From the expansions above, it follows that the two quadrature phase components (that is, values) sin(θ+δ) and cos(θ+δ) can be calculated according to the following:

*A*.α. sin(θ)−β. cos(θ)]

*A*.α. cos(θ)+β. sin(θ)]

where A=sin^{2 }(θ)+cos^{2 }(θ)

A is a resultant scalar amplitude (or magnitude value) corresponding to the respective sine and cosine values sin(θ) and cos(θ) immediately preceding the respective next sine and next cosine values sin(θ+δ) and cos(θ+δ). In other words, the next sine and cosine values are a function of a sum of the squares of the preceding sine and cosine values.

FIG. 1 is a block diagram of an example phase-quadrature oscillator **100**. Oscillator **100** includes the following high-level functional elements: a seed generator **102**; an initial impulse generator **104**; first and second integrators **106** and **108**; first and second feedback generators **110** and **112**; and a magnitude generator **114**.

Seed generator **102** receives a predetermined sampling frequency value **116** (that is, sampling frequency value Fs) and a desired signal frequency value **118** (that is, desired output waveform frequency fsyn) from an external source, not shown. Seed generator **102** produces (that is generates) a first seed **120** (that is, seed value (t) and a second seed **122** (that is, seed value β) from input values **116** and **118**. Seed generator **102** is described further in connection with FIG. 2, below.

Except where mentioned below, oscillator **100** is now described in the context of a steady state operation thereof. In the steady state, oscillator **100** continuously iterates to generate successive sine and cosine samples representative of respective sine and cosine waveforms. In a current iteration, integrator **106** generates a sine value **124** (that is, sin(θ)) of a sine waveform. Similarly, integrator **108** generates a cosine value **126** (that is, cos(θ)) of a cosine waveform. Magnitude generator **114** generates a magnitude value **128** equal to a sum of the squares of sine and cosine values **124** and **126** (that is, A=sin^{2}(θ)+cos^{2}(θ)). Oscillator **100** iterates at a rate equal to the sampling frequency Fs.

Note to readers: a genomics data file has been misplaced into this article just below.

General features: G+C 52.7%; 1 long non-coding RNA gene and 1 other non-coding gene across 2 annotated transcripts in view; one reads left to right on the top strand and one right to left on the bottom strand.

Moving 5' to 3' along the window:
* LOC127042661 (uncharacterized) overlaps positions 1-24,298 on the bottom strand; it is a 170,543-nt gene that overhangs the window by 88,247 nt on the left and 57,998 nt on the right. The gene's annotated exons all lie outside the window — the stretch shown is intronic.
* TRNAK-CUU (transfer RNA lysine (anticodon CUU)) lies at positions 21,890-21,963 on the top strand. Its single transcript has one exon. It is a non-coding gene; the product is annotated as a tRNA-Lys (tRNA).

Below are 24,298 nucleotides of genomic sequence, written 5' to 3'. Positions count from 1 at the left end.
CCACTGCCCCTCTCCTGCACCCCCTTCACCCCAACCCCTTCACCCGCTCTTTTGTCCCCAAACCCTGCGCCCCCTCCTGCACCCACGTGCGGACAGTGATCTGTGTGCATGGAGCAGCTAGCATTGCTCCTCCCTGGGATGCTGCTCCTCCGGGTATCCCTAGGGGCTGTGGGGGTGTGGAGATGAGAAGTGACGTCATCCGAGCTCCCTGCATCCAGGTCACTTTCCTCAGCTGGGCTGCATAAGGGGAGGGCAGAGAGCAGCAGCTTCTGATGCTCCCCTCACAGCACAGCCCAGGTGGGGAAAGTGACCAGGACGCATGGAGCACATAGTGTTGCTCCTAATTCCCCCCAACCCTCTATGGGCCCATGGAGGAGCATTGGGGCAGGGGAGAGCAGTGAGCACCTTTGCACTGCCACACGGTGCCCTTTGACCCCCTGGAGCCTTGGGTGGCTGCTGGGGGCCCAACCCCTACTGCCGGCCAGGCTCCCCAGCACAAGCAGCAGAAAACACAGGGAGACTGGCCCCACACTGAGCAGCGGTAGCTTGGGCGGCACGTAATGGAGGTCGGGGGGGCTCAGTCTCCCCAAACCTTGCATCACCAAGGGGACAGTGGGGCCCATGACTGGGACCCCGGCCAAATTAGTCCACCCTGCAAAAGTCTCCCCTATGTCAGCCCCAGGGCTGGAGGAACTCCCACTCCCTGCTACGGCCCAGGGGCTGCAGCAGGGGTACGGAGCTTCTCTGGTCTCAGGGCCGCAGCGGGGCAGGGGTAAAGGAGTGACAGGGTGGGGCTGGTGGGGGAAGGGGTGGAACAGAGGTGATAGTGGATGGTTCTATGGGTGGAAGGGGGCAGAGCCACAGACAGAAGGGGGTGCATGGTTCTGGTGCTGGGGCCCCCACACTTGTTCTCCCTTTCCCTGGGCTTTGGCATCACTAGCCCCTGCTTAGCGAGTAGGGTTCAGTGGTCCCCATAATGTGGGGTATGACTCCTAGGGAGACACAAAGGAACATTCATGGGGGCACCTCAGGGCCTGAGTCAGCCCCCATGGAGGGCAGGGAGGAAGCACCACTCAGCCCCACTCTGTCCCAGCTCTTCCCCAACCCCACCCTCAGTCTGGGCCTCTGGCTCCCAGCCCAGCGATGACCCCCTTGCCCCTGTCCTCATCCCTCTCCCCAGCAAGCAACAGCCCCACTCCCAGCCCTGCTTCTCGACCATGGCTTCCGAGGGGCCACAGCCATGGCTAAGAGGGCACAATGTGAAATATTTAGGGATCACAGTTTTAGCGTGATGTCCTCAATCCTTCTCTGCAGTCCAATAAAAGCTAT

Feedback generator **110** generates a negative feedback signal **130** as a function of sine and cosine values **124** and **126**, and as a function of magnitude value **128**. Feedback generator **110** also uses seeds **120** and **122** to generate negative feedback signal **130**. Feedback generator **110** generates negative feedback signal **130** in accordance with the equation:

*A*.α.sin(θ)−,β.cos(θ)

Integrator **106** generates a next sine value (that is, sin(θ+δ)) using sine value **124** and negative feedback signal **130**. Magnitude value **128** (that is, sin^{2}(θ) +cos^{2}(θ)) acts as negative feedback on the loop gain of oscillator **100**, to stabilize the amplitudes of the sine and cosine values.

Similar to feedback generator **110**, feedback generator **112** generates a negative feedback signal **134** as a function of sine and cosine values **124** and **126**, and as a function of magnitude value **128**. Feedback generator **112** also uses seeds **120** and **122** to generate negative feedback signal **134**. Feedback generator **112** generates negative feedback signal **134** in accordance with the equation:

*A*.α.cos(θ)+β.sin(θ)

In turn, integrator **108** generates a next cosine value (that is, cos(θ+δ)) based on negative feedback value **134** and cosine value **126**.

The process described above repeats with each iteration of oscillator **100**. Therefore, oscillator **100** produces successive sine values sin(θ+nδ) and cosine values cos(θ+nδ), where n=0, 1, 2, 3, . . . , etc.